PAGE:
The drive from Naro Moru at the base of Mt. Kenya to Samburu National Park was really short. Nothing more than a puddle jump. We stocked up on supplies and drove our way deep into the park – not for a game drive mind you, just to spend the night in a local village.
When I say in a local village, I mean in. We drove through the vast landscape of light brown dirt, the delicate brush, and the dangerous acacia trees and pulled the truck right up through the thicket surrounding the couple dozen huts and shacks this village called home and set up our tents right next to their own homes. The Samburu village we were staying in had about 150 people and about half of them seemed to be children. The children ran around constantly playing games and trying to talk to us. The adults welcomed us into their homes and with the little (but surprisingly large) English they knew told us how they lived their daily lives – sleeping, eating, staying warm, and harvesting food.
We took a brief walk to the nearby red river. Our guide Sammy pointed out the local crocodiles in the rushing river and that ended any delusions we had about swimming. We learned a lot about the local customs. Education isn’t compulsory. Parents choose if they need their children at home to watch the goats or sheep or they can go to school. They can’t do both. Sammy was originally a goat watcher, but after he fell asleep and lost a couple of goats to lions, his father punished him by sending him to school. Some punishment!
When we got back to the village, the children were anxious to play with us. We quickly learned the international language in Africa is not English or Swahili, but is instead singing Shakira’s World Cup anthem Waka Waka. Every kid in the village knew the whole song by heart and would constantly sing it. We found it on someone’s iPod and blasted the music through the truck and had a giant dance party. The kids just can’t get enough of touching you and they would fight over who got to hold your hand or something. Needless to say, it was a lot of fun and I used a bucket of hand sanitizer.
That night, the tribe prepared us dinner, although it was hardly local fare. They used our pots and pans and made us something resembling stew. It was still tasty and that night, for the special occasion of having foreign guests, the dancing began. The only light was from the small bonfire, but the dancing seemed to spread throughout the whole village. We were encouraged to join in the ritual and I eagerly grabbed a Samburu woman’s hand and started doing my best to copy their rhythmic jumping. I honestly have no idea of it lasted five minutes or an hour, but I got lost in their chanting, stomping, and the clanging of bells and had a great time.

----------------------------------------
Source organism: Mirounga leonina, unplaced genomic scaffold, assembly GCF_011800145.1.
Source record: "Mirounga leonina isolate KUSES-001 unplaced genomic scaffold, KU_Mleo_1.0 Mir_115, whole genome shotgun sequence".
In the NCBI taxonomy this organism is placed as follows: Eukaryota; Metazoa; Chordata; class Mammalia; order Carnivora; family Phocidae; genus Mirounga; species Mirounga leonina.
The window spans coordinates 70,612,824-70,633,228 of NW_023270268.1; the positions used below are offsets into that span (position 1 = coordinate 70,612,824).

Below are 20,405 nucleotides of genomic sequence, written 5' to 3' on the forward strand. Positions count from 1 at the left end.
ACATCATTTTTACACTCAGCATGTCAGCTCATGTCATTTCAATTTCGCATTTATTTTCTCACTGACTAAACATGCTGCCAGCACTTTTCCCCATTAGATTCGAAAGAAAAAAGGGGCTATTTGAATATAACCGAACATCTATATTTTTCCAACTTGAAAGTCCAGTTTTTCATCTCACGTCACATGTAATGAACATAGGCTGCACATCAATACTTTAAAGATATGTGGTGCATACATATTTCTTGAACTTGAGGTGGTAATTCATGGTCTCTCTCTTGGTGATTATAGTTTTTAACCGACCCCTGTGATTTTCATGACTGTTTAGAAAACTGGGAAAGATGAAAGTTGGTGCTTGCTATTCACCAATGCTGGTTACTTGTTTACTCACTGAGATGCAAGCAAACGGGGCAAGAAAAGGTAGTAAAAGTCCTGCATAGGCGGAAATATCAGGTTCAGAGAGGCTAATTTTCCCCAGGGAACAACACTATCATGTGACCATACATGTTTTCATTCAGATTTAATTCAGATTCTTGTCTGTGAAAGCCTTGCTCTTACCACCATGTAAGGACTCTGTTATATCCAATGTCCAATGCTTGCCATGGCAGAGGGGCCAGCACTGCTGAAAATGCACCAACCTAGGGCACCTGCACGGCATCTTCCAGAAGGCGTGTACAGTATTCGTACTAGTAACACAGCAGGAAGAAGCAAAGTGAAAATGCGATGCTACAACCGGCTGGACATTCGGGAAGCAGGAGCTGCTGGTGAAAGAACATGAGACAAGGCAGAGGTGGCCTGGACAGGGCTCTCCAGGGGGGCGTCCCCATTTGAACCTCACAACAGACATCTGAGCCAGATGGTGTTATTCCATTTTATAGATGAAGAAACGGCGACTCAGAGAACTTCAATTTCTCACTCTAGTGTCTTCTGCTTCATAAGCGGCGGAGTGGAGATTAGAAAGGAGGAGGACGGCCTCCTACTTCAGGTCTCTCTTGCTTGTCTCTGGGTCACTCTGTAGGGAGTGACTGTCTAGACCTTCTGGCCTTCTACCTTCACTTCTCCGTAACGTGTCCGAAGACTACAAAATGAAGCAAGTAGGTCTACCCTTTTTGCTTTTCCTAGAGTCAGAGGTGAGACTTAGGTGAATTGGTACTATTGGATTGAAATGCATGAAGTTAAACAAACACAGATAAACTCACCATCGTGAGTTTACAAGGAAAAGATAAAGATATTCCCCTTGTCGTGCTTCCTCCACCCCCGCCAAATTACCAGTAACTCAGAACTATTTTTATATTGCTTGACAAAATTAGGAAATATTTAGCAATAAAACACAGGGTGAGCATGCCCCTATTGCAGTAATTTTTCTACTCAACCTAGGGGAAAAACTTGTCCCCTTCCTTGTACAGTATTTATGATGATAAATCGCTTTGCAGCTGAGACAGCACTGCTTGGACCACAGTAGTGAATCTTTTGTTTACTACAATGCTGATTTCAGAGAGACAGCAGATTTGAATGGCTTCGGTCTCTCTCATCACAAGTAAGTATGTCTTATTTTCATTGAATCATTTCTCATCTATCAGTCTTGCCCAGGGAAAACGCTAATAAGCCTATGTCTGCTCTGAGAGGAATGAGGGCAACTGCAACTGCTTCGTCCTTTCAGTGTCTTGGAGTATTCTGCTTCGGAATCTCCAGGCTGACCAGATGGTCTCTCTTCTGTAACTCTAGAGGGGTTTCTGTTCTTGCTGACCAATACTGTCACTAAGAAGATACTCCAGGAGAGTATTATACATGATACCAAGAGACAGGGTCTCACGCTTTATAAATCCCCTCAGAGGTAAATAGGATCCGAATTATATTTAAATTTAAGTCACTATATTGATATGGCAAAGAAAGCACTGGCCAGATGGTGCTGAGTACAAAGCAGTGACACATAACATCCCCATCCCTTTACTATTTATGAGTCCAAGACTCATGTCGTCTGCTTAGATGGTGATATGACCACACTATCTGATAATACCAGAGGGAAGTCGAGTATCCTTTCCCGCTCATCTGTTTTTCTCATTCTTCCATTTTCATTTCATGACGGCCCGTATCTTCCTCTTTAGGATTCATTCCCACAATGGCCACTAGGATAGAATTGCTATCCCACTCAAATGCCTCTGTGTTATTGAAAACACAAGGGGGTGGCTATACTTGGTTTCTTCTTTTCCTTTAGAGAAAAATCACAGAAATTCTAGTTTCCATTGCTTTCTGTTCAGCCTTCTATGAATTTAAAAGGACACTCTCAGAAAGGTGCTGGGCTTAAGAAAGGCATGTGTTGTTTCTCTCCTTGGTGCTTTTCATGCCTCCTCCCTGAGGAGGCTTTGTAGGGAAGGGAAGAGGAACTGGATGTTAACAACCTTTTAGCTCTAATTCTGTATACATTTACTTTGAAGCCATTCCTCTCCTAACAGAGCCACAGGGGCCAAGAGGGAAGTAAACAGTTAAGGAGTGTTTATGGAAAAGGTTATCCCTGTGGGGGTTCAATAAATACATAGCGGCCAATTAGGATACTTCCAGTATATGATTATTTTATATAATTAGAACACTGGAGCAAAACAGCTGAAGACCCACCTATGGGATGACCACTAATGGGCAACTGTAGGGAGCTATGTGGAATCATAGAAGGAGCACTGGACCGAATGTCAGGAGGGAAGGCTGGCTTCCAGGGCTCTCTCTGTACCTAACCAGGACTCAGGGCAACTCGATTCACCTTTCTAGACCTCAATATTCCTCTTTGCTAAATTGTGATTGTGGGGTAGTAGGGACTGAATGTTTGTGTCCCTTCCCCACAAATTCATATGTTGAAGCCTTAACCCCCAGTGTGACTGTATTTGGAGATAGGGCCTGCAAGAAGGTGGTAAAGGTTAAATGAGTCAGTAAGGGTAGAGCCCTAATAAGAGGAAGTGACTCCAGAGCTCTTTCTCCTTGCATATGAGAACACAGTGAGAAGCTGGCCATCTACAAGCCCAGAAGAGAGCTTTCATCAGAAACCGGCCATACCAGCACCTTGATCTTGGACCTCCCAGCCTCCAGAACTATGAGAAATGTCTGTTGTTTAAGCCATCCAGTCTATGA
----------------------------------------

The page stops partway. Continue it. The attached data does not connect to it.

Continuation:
The next morning we left the village and took off for the game park. Samburu National Park has the weird quality of looking exactly like what you think Africa looks like. It’s just filled with acacia trees and the light brush. We spent the whole day driving in the truck through the park. This mean that we were sitting in the roof seats, about 15 feet above the ground. This way, we could see animals that would otherwise be hidden behind bushes and trees. We had lots of dik-dik sightings, the deer that are about 2 feet tall, and also saw tons of exotic birds that I can’t remember the names of, but I’m starting to see the appeal of bird watching! Secretary birds are huge and have the weirdest walks and the colors of the Buffalo something and the Yellow-Breasted something else always impressed me. We caught some distant glimpses of lions and in the afternoon we chanced upon a big herd of reticulated giraffes, much rarer than the regular Masaai giraffe. It was a great day for a game drive as it wasn’t too hot after a quick rain cooled everything down. Our giant truck only got stuck in the dirt twice, each time taking 20 to 30 minutes to get us unstuck, but there was a certain element of danger getting stuck in the middle of the wild where lions or leopards could attack at any moment!
That night, it was my team’s turn to cook. Unfortunately, it was an absolutely miserable experience. We had a simple meal planned, but the flying ants were relentlessly attacking us. There were swarms of them dive bombing our food, and covering all of our ingredients. We did our best to keep our food insect free, but there may have been a little more protein than any of us were bargaining for. After two great days, everything was about to go downhill.